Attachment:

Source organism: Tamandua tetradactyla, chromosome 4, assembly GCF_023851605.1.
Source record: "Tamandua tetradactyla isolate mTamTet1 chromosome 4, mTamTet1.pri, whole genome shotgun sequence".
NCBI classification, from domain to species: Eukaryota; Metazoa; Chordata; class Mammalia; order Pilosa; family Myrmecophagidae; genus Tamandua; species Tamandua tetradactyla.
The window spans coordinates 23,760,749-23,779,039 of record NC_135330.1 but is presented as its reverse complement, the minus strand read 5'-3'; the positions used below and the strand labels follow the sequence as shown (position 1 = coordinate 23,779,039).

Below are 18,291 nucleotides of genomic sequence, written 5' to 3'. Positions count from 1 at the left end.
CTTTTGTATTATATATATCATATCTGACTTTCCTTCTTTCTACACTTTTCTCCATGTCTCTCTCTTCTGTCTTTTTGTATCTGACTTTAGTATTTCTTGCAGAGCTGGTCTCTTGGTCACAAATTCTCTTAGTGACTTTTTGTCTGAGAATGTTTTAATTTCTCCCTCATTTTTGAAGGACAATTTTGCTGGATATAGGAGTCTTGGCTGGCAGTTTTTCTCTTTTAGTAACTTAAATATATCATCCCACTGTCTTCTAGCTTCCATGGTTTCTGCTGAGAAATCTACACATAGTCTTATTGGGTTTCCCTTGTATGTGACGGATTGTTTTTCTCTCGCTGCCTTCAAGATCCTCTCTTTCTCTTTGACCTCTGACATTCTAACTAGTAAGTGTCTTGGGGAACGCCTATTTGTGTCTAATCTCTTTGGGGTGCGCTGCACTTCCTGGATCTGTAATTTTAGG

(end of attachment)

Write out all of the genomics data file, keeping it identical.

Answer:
Source organism: Tamandua tetradactyla, chromosome 4, assembly GCF_023851605.1.
Source record: "Tamandua tetradactyla isolate mTamTet1 chromosome 4, mTamTet1.pri, whole genome shotgun sequence".
NCBI classification, from domain to species: Eukaryota; Metazoa; Chordata; class Mammalia; order Pilosa; family Myrmecophagidae; genus Tamandua; species Tamandua tetradactyla.
The window spans coordinates 23,760,749-23,779,039 of record NC_135330.1 but is presented as its reverse complement, the minus strand read 5'-3'; the positions used below and the strand labels follow the sequence as shown (position 1 = coordinate 23,779,039).

Below are 18,291 nucleotides of genomic sequence, written 5' to 3'. Positions count from 1 at the left end.
CTTTTGTATTATATATATCATATCTGACTTTCCTTCTTTCTACACTTTTCTCCATGTCTCTCTCTTCTGTCTTTTTGTATCTGACTTTAGTATTTCTTGCAGAGCTGGTCTCTTGGTCACAAATTCTCTTAGTGACTTTTTGTCTGAGAATGTTTTAATTTCTCCCTCATTTTTGAAGGACAATTTTGCTGGATATAGGAGTCTTGGCTGGCAGTTTTTCTCTTTTAGTAACTTAAATATATCATCCCACTGTCTTCTAGCTTCCATGGTTTCTGCTGAGAAATCTACACATAGTCTTATTGGGTTTCCCTTGTATGTGACGGATTGTTTTTCTCTCGCTGCCTTCAAGATCCTCTCTTTCTCTTTGACCTCTGACATTCTAACTAGTAAGTGTCTTGGGGAACGCCTATTTGTGTCTAATCTCTTTGGGGTGCGCTGCACTTCCTGGATCTGTAATTTTAGG